TSMC is expected to make a solid recovery in 2021 as it continues to take market share from Intel. TSMC’s major customers, fabless semiconductor players such as AMD, Apple, HiSilicon, NVIDIA and Qualcomm, are currently increasing their market share, As they are growing in the end market, they will increase the order volume from TSMC in the future.
Currently, 50% of AMD chips are manufactured with the TSMC 7nm process. By 2021, nearly all AMD products should use this TSMC’s cutting-edge technology. With the transition over the next 18 months, TSMC’s revenue is expected to increase by about US$1 billion. AMD’s share of the PC/server market is expected to increase by about 40% from 2022 to 2023. The transition of market share from Intel to AMD is likely to further increase TSMC’s sales. If Microsoft and Sony will launch new Xbox and PlayStation models, respectively, AMD’s game console-related semiconductor chip sales would reach about 1 billion in the second half of 2020. All of these chips will be powered by TSMC’s 7nm+ process technology.
In China, semiconductor design makers account for about 20% of total TSMC demand, and will play a role in driving sales of TSMC as the world’s largest foundry. China foundries such as SMIC are three generations behind TSMC and face the problem that the hurdle is too high to catch up. The procurement of EUV lithographic equipment from ASML, which is indispensable for achieving the higher level of manufacturing by SMIC is prohibited by sanctions.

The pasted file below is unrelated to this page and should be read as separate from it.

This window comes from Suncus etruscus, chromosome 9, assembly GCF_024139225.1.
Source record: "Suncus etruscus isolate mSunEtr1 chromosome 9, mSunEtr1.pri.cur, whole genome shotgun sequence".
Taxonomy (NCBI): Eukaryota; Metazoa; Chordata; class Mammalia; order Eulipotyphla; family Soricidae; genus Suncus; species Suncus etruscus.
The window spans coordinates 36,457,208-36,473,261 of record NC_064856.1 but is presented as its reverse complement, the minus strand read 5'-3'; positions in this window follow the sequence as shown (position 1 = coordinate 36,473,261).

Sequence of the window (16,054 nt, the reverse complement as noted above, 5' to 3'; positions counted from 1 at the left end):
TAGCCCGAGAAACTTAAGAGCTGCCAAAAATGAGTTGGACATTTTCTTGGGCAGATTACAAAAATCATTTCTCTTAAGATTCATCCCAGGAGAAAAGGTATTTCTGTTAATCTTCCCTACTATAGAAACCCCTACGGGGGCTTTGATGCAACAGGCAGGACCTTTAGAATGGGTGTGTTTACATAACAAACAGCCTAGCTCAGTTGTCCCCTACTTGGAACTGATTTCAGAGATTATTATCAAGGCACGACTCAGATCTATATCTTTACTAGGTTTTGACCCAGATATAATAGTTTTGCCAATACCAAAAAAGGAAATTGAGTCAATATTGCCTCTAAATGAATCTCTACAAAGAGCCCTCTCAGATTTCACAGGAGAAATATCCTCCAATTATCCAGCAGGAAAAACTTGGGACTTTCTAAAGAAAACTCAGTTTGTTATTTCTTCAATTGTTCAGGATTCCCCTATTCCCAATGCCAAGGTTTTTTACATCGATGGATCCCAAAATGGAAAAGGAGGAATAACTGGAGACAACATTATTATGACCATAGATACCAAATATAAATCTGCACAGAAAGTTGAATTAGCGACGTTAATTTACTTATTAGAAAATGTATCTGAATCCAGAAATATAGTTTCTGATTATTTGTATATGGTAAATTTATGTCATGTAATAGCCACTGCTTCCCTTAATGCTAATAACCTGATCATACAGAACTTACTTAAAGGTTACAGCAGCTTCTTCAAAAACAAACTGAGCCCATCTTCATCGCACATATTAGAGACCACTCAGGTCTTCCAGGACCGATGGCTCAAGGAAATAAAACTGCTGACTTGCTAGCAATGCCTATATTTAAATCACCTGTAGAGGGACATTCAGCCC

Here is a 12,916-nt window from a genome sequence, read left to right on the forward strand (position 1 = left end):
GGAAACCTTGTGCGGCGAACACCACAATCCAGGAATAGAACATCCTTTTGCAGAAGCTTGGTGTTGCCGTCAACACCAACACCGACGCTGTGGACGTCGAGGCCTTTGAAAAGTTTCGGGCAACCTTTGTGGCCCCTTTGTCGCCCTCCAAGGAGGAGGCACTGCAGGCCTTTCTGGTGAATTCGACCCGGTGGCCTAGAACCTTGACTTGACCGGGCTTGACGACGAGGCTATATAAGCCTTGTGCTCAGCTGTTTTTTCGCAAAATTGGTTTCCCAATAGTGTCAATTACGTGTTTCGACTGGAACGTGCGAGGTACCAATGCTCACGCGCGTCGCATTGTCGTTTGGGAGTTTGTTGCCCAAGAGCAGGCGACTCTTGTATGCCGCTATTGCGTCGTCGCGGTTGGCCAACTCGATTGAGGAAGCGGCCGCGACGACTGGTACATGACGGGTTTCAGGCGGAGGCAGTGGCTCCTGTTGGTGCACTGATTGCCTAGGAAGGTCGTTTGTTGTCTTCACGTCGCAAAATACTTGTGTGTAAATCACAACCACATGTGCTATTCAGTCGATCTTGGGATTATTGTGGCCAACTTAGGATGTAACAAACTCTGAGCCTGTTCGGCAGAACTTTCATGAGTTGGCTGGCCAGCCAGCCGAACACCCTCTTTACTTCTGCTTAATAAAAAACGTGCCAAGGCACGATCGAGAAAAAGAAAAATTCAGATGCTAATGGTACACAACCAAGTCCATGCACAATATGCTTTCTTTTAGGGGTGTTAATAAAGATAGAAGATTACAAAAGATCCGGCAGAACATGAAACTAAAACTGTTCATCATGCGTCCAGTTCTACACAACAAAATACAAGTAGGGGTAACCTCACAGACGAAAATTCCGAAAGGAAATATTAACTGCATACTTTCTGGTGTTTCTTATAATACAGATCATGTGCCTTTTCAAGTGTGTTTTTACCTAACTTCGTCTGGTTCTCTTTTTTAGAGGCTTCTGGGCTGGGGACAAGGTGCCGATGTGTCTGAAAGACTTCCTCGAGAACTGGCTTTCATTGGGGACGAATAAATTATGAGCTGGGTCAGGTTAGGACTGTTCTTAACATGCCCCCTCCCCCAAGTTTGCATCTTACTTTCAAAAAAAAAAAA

The US may also limit TSMC’s transactions with HiSilicon, Huawei’s semiconductor subsidiary, to halt growth in China’s semiconductor market. TSMC manufactures HiSilicon’s 5G application processor “Kirin 980” in 7nm process, and HiSilicon is said to be the largest customer for TSMC after Apple.
The possibility that the U.S. will limit TSMC’s dealings with HiSilicon is likely to be a negative factor for TSMC in the short term. China seeks to increase manufacturing self-sufficiency. This development continues, and even if the US restricts exports, TSMC should be able to cope.
Currently, about one-third of TSMC production is sub-10nm, but with the increase of 5nm production, the production of sub-10nm process is expected to reach nearly 50% by the end of the year. Meanwhile, TSMC’s competitors remain at 10nm+, with the exception of Samsung. In 2018, GLOBALFOUNDRIES, the third largest foundry, decided to abandon the development of advanced processes and focus on older generation processes. Many of Intel’s products are limited to 14nm process applications. Intel’s 14nm process is roughly equivalent to TSMC’s 10nm process, but TSMC is currently leading at 7nm. The state-of-the-art processes are driving foundry growth. AMD, NVIDIA, Qualcomm and others are unifying key products into state-of-the-art processes to help advance technology as a whole.